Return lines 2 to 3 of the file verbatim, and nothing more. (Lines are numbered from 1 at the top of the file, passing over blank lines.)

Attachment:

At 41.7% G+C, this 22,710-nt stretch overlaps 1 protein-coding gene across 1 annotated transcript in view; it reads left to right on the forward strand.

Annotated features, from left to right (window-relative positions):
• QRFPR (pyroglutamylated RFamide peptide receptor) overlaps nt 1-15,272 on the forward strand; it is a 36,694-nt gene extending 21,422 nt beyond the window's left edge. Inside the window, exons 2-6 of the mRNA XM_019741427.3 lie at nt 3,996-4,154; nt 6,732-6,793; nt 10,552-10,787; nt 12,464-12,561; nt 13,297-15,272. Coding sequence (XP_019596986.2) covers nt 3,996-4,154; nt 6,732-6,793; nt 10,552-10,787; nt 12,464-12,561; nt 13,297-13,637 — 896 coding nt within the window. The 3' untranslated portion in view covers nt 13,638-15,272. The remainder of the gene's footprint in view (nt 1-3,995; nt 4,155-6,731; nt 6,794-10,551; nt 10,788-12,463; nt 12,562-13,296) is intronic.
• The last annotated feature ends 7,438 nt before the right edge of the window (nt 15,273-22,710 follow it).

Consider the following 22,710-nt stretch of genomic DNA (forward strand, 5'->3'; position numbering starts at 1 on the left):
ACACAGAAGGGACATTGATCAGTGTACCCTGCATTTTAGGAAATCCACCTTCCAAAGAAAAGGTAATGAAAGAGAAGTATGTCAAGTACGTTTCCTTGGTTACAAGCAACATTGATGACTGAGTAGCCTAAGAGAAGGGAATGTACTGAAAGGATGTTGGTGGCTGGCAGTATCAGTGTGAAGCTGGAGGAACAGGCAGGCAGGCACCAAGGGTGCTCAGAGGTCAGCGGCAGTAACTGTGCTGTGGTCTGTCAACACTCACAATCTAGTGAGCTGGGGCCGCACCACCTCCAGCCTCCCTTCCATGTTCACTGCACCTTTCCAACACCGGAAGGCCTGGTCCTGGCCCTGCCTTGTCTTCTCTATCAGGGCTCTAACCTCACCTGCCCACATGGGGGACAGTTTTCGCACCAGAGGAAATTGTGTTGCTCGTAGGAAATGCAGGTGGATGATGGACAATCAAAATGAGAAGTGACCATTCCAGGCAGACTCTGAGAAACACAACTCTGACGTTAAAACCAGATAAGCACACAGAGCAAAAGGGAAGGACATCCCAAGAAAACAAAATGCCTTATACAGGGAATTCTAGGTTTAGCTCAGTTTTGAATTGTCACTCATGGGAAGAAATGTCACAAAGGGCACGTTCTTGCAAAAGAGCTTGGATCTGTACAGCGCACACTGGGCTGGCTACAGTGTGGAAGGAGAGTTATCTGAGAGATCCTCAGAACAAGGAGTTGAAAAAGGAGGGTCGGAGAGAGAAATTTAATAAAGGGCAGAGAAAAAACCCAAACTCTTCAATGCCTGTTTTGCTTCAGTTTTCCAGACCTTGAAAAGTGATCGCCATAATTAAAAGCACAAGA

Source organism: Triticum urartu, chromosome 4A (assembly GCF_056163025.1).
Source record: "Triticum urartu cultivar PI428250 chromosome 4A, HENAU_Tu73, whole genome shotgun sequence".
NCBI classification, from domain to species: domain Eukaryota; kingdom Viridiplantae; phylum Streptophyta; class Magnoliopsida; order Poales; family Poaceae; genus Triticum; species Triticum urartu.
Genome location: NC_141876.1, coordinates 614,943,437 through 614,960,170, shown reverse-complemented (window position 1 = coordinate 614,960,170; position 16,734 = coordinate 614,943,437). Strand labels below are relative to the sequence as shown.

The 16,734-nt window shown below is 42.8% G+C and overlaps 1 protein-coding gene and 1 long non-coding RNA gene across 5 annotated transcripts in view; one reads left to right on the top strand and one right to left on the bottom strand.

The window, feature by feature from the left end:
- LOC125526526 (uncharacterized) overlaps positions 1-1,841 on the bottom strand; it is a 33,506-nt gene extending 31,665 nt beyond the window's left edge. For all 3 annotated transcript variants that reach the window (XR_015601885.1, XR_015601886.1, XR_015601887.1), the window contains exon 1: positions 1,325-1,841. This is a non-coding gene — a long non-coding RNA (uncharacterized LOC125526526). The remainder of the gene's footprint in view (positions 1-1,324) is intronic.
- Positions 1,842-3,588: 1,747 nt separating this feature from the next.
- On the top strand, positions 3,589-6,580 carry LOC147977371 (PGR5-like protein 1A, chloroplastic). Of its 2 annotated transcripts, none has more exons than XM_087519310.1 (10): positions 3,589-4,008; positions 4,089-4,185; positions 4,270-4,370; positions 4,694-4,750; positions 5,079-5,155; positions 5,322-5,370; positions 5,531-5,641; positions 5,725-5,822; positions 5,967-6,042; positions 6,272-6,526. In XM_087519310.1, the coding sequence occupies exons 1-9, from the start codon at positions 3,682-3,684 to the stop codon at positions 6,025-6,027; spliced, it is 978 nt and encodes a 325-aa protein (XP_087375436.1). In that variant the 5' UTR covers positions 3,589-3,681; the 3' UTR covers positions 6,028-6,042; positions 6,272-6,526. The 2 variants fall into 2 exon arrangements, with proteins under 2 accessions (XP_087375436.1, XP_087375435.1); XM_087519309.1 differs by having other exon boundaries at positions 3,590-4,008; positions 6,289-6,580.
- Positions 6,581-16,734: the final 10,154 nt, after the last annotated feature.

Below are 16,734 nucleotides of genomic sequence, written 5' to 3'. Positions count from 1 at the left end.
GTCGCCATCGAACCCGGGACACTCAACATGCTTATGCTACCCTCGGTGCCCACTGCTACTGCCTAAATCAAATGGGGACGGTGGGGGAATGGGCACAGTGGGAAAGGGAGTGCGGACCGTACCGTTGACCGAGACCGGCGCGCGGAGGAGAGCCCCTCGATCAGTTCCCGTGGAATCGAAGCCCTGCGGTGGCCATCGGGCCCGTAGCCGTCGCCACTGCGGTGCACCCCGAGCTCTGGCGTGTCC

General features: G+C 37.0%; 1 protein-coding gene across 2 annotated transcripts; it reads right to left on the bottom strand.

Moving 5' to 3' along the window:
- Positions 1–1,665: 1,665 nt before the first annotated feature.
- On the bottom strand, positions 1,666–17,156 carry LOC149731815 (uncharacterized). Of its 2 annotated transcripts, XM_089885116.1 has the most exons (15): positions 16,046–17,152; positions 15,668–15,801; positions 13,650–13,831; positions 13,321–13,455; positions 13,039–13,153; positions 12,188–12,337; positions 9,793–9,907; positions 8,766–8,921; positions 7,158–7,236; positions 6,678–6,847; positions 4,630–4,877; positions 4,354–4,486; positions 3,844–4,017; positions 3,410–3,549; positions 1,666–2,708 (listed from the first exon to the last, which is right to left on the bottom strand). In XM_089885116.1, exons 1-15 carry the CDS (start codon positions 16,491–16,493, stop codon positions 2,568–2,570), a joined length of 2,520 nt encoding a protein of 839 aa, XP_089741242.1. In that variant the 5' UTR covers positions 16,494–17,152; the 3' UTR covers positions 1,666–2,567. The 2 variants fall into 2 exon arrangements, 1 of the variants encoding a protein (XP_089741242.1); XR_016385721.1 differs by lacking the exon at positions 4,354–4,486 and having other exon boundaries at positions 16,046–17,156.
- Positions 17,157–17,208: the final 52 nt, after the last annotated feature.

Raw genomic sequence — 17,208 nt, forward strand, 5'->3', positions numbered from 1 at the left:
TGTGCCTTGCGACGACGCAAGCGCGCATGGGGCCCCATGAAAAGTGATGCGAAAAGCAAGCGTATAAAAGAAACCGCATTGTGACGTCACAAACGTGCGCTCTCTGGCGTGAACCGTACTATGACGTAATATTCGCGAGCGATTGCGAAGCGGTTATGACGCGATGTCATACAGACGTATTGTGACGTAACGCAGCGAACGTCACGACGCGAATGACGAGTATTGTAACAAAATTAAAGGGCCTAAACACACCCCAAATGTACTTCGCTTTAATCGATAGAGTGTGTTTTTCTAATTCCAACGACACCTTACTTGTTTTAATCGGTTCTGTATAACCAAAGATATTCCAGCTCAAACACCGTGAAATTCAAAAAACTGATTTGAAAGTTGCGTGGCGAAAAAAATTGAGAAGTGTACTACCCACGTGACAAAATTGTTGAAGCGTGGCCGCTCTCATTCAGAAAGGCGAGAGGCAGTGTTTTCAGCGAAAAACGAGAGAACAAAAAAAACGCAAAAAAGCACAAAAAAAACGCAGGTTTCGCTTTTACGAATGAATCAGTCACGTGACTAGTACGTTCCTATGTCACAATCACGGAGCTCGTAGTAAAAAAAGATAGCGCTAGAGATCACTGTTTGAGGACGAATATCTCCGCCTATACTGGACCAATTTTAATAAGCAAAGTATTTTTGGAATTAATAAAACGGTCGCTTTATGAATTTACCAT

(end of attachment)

Annotated features, from left to right (window-relative positions):
• QRFPR (pyroglutamylated RFamide peptide receptor) overlaps nt 1-15,272 on the forward strand; it is a 36,694-nt gene extending 21,422 nt beyond the window's left edge. Inside the window, exons 2-6 of the mRNA XM_019741427.3 lie at nt 3,996-4,154; nt 6,732-6,793; nt 10,552-10,787; nt 12,464-12,561; nt 13,297-15,272. Coding sequence (XP_019596986.2) covers nt 3,996-4,154; nt 6,732-6,793; nt 10,552-10,787; nt 12,464-12,561; nt 13,297-13,637 — 896 coding nt within the window. The 3' untranslated portion in view covers nt 13,638-15,272. The remainder of the gene's footprint in view (nt 1-3,995; nt 4,155-6,731; nt 6,794-10,551; nt 10,788-12,463; nt 12,562-13,296) is intronic.